The 2017 tax reform act (the Act) has intertwined S corporation ‘reasonable compensation’ with the new Section 199A deduction in that the amount of compensation paid to S corporation shareholder-employees can impact the extent to which the Section 199A deduction is allowed. As a result, the IRS may increase its focus in both areas, especially in the context of smaller S corporations. In response, S corporations and their shareholder-employees may want to take an integrated approach to analyzing reasonable compensation and the Section 199A deduction.
The Act has intertwined S corporation ‘reasonable compensation’ with the new Section 199A deduction in that (1) an S corporation deducts reasonable compensation in computing its QBI, but the reasonable compensation does not provide a corresponding increase in the shareholder-employee’s QBI, and (2) reasonable compensation constitutes W-2 wages and may increase the W-2 wages/UBIA limitation and QBI taken into account with respect to a shareholder-employee above the taxable income threshold amount, and, thus, may increase the amount of the Section 199A deduction. S corporations and their shareholder-employees should analyze the impact of these factors on their specific facts and circumstances as they work through compliance obligations and planning opportunities with respect to the Section 199A deduction.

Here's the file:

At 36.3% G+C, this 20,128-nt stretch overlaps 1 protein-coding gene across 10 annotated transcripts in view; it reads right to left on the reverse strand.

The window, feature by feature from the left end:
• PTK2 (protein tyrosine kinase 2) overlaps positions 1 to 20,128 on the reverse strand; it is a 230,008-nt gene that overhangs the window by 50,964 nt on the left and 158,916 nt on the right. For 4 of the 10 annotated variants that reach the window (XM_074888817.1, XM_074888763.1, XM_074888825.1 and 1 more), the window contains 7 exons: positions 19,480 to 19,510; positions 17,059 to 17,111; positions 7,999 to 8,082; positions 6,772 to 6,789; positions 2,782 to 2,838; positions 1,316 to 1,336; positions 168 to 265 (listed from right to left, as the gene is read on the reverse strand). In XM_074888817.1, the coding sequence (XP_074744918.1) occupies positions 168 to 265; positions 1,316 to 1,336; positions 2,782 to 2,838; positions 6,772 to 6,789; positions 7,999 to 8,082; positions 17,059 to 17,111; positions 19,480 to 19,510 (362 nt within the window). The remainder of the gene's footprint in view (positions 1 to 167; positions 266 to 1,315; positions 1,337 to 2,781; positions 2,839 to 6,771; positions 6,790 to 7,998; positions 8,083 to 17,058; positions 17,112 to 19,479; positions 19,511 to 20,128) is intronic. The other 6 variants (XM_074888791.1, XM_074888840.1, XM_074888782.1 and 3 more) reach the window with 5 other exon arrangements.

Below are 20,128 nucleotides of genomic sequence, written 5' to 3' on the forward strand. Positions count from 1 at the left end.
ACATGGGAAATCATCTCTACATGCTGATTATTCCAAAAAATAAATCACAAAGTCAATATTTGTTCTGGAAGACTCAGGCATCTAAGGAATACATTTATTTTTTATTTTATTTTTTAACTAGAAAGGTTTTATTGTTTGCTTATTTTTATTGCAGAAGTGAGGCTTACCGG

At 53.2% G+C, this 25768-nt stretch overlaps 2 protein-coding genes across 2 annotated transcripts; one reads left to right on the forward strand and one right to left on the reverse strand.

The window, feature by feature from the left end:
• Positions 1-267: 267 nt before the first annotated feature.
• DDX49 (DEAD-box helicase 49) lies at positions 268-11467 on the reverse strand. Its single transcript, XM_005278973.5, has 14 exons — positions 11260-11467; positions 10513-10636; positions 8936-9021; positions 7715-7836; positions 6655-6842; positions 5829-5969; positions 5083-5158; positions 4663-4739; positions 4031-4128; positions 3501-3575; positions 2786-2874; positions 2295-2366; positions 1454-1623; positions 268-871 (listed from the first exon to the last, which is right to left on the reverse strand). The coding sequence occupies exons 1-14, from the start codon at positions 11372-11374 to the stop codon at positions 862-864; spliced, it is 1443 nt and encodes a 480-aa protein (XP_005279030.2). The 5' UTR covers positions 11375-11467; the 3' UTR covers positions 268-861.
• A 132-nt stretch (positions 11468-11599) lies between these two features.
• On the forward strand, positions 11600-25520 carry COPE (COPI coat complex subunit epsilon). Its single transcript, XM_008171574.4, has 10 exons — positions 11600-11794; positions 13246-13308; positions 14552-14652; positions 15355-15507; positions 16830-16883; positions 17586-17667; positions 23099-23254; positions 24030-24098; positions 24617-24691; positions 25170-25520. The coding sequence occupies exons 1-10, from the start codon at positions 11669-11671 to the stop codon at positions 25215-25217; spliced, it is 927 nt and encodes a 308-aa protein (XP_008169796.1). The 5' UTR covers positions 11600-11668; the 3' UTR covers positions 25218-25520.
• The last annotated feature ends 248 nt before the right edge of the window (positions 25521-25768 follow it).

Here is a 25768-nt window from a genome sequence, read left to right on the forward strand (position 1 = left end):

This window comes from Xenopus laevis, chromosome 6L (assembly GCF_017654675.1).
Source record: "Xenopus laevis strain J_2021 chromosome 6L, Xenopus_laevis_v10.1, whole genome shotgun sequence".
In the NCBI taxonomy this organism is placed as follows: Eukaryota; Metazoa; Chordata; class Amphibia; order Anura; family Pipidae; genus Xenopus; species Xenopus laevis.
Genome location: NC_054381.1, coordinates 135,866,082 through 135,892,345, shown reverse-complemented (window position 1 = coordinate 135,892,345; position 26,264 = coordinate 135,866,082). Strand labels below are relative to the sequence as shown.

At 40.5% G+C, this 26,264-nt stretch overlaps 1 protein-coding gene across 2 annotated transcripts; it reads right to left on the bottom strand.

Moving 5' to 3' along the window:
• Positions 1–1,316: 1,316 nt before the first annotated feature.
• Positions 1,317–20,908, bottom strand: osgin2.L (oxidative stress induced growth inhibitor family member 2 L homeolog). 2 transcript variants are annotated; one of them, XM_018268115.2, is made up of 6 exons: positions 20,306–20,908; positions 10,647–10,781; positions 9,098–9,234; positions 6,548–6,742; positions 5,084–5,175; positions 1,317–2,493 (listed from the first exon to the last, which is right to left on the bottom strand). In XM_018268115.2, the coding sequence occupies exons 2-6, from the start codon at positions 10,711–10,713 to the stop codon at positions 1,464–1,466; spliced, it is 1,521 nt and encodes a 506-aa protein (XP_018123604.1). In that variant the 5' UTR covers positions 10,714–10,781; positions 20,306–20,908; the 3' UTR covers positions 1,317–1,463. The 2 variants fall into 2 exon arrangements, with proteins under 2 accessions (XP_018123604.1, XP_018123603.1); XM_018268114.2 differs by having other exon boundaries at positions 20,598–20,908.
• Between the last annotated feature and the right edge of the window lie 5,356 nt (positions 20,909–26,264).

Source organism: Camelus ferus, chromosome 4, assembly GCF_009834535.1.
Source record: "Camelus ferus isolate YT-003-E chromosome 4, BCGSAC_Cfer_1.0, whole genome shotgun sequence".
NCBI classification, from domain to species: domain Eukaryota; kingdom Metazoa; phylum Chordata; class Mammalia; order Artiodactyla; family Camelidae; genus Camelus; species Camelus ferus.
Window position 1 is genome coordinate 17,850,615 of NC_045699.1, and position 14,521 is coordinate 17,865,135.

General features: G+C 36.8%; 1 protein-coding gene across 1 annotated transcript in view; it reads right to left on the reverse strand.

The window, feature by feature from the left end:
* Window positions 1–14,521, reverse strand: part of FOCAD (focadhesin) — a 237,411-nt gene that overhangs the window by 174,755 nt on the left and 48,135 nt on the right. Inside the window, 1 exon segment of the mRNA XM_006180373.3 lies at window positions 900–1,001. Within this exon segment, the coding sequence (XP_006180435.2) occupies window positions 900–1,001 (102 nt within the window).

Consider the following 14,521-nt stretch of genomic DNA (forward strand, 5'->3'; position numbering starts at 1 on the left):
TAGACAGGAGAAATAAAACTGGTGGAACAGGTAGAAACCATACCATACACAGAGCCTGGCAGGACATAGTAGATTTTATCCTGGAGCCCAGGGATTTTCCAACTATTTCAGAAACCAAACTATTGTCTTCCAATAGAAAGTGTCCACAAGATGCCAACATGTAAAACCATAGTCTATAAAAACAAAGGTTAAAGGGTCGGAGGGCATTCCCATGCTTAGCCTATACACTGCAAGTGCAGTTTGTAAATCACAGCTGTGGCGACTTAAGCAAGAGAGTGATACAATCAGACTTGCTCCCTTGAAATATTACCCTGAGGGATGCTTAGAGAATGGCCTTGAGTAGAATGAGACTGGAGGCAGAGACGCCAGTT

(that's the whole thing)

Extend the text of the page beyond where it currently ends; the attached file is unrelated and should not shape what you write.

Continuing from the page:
For additional information about the Section 199A deduction, please refer to the following PwC Tax Insights:
Tax readiness: Issues under the final Section 199A regulations (February 19, 2019)
Final regulations provide guidance on the Section 199A passthrough deduction (February 1, 2019)
Tax reform readiness: Deeper dive on Section 199A proposed regulations (October 16, 2018)
Tax reform readiness: Understanding the Section 199A proposed regulations (September 10, 2018)
Proposed regulations provide guidance on computing the Section 199A deduction (September 5, 2018)
Private Company Services, Mid-Central Region Team Leader, PwC US